CA SRI LANKA
Q: Why did the Institute of Chartered Accountants of Sri Lanka (CA Sri Lanka) rebrand the annual report awards?
A: CA Sri Lanka’s event is a pioneer in the sphere of annual report awards; it has a history of over 50 years of continuously uplifting the standard of financial reporting in the country.
Despite its popularity, it was time for CA Sri Lanka to take a strategic decision to rebrand the awards to keep abreast of the growing emphasis being placed on non-financial reporting under the four areas represented by TAGS – i.e. Transparency, Accountability, Governance and Sustainability.
While financial reporting is mandated by law and remains at the core of annual reporting, non-financial reporting is more voluntary in nature and fulfils the increasing demand from stakeholders and shareholders to know what corporates are doing in the areas of sustainability, risk management and future strategies.
CA Sri Lanka has appointed a committee to evaluate reporting frameworks such as GRI (Global Reporting Initiative), ESG (Environmental, Social and Governance) and integrated reporting, and eventually recommend a single non-financial reporting framework for Sri Lankan corporates.
Another reason for the rebranding was the onset of digitalisation and new ways in which organisations operate. TAGS acknowledge the importance of digitalisation and the array of resources used to establish a sustainable business model.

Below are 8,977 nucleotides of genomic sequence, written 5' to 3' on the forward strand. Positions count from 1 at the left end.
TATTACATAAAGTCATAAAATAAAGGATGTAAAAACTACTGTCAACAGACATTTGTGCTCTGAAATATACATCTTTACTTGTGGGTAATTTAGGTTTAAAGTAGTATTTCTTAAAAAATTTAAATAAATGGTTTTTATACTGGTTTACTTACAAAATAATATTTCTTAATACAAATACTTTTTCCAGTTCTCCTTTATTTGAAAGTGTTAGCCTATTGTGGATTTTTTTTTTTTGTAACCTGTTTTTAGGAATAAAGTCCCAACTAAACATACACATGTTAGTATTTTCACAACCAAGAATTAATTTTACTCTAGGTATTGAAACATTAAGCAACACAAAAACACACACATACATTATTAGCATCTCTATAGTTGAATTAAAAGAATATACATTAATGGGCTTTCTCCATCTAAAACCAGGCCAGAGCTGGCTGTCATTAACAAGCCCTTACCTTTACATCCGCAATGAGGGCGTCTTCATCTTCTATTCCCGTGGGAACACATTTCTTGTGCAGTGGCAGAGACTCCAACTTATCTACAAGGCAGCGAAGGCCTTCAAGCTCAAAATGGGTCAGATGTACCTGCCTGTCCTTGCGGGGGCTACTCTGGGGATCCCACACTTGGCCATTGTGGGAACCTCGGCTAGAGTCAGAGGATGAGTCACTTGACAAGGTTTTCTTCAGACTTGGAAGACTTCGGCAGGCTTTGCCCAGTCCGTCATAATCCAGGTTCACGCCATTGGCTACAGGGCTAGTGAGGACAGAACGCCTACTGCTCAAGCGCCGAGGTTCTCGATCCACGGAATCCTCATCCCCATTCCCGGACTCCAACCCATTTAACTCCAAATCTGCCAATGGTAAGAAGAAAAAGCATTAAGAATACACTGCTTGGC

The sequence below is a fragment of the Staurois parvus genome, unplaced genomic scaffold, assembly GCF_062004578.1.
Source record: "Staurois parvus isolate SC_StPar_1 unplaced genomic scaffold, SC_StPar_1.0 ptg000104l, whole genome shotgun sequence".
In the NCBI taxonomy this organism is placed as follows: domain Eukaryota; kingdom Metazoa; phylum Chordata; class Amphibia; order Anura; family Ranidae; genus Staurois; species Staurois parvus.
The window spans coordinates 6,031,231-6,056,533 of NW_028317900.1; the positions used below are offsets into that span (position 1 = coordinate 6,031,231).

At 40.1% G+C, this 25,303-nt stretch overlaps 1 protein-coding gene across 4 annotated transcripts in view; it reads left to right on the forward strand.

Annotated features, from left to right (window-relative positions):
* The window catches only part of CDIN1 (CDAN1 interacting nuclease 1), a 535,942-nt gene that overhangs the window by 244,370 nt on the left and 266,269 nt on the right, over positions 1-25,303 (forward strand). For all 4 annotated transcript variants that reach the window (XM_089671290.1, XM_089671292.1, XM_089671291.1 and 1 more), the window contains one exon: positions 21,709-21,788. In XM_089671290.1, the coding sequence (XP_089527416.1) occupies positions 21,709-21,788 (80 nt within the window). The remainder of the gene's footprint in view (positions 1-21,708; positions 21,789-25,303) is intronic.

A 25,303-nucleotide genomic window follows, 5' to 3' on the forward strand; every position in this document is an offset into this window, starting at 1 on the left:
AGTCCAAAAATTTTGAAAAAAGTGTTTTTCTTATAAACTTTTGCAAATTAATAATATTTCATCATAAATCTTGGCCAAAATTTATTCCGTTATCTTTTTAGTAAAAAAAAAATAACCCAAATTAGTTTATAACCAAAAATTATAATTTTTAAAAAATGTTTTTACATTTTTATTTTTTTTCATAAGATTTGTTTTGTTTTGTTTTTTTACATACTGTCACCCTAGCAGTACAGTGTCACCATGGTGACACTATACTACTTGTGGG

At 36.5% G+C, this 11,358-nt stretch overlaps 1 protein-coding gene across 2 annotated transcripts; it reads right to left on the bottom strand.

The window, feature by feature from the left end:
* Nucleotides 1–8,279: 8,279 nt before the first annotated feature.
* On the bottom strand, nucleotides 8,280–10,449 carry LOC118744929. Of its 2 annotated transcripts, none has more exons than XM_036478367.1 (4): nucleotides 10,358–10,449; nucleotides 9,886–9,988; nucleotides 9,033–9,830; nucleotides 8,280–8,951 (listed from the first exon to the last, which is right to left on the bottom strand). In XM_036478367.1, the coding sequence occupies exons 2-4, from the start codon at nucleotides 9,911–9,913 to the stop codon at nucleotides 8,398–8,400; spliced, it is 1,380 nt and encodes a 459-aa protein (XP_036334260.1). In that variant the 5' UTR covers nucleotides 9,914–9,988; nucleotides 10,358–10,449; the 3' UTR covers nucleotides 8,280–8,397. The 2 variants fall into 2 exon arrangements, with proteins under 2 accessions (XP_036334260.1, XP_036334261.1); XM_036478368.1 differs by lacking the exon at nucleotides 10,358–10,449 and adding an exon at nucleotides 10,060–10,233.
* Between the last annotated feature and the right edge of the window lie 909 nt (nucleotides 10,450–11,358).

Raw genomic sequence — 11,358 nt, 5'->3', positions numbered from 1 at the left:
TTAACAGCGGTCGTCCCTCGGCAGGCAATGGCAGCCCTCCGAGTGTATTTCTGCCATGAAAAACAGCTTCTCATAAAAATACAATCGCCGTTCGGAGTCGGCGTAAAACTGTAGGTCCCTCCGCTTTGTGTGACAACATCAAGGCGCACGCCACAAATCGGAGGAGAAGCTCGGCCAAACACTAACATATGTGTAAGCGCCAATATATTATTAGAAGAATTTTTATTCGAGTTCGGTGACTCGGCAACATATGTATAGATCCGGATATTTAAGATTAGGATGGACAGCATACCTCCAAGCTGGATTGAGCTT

Q: And what are the critical elements of ensuring an effective recognition programme?
A: One of the most critical elements is to have one judging standard that is transparent and equal – and easy to understand. The programme must also add value to competitors as well as stakeholders, and it must be credible and robust.
The new non-financial reporting framework will provide stakeholders with better insights into a corporate entity’s performance across risk management, corporate governance, environmental and social compliance, and sustainability.
We believe this will be a welcome change and boost participation numbers at an opportune time when we’re all getting used to the ‘new normal.’
Q: In your assessment, how can award schemes impact companies in terms of increasing brand awareness and recognition?
A: Winning awards definitely raises the profile of award-winning organisations and helps them stand out in any industry.
Apart from the twin advantages of awards being both a marketing tool and a platform to attract investment, they also infuse perceptions of trust, dependability and ethical operations about the companies in the consumer’s mind.
The Corporate Social Responsibility (CSR) award in particular will bring immense credibility to organisations as being responsible entities that are giving back to the environment and society.
Q: What is your take on the ability of smaller businesses to compete with larger organisations through such schemes?
A: In terms of financial accounting for smaller companies, the framework has a separate accounting standard compared to large-scale corporates. The new non-financial reporting framework on the other hand, will be common to both large and small companies so that they can compete on the same platform.
There is also a separate category for SMEs in the annual report awards competition. There’s nothing to prevent SMEs coming out on top of large conglomerates.
We believe that TAGS will motivate organisations large and small to compete, and win greater credibility, respect and trust from their peers and stakeholders.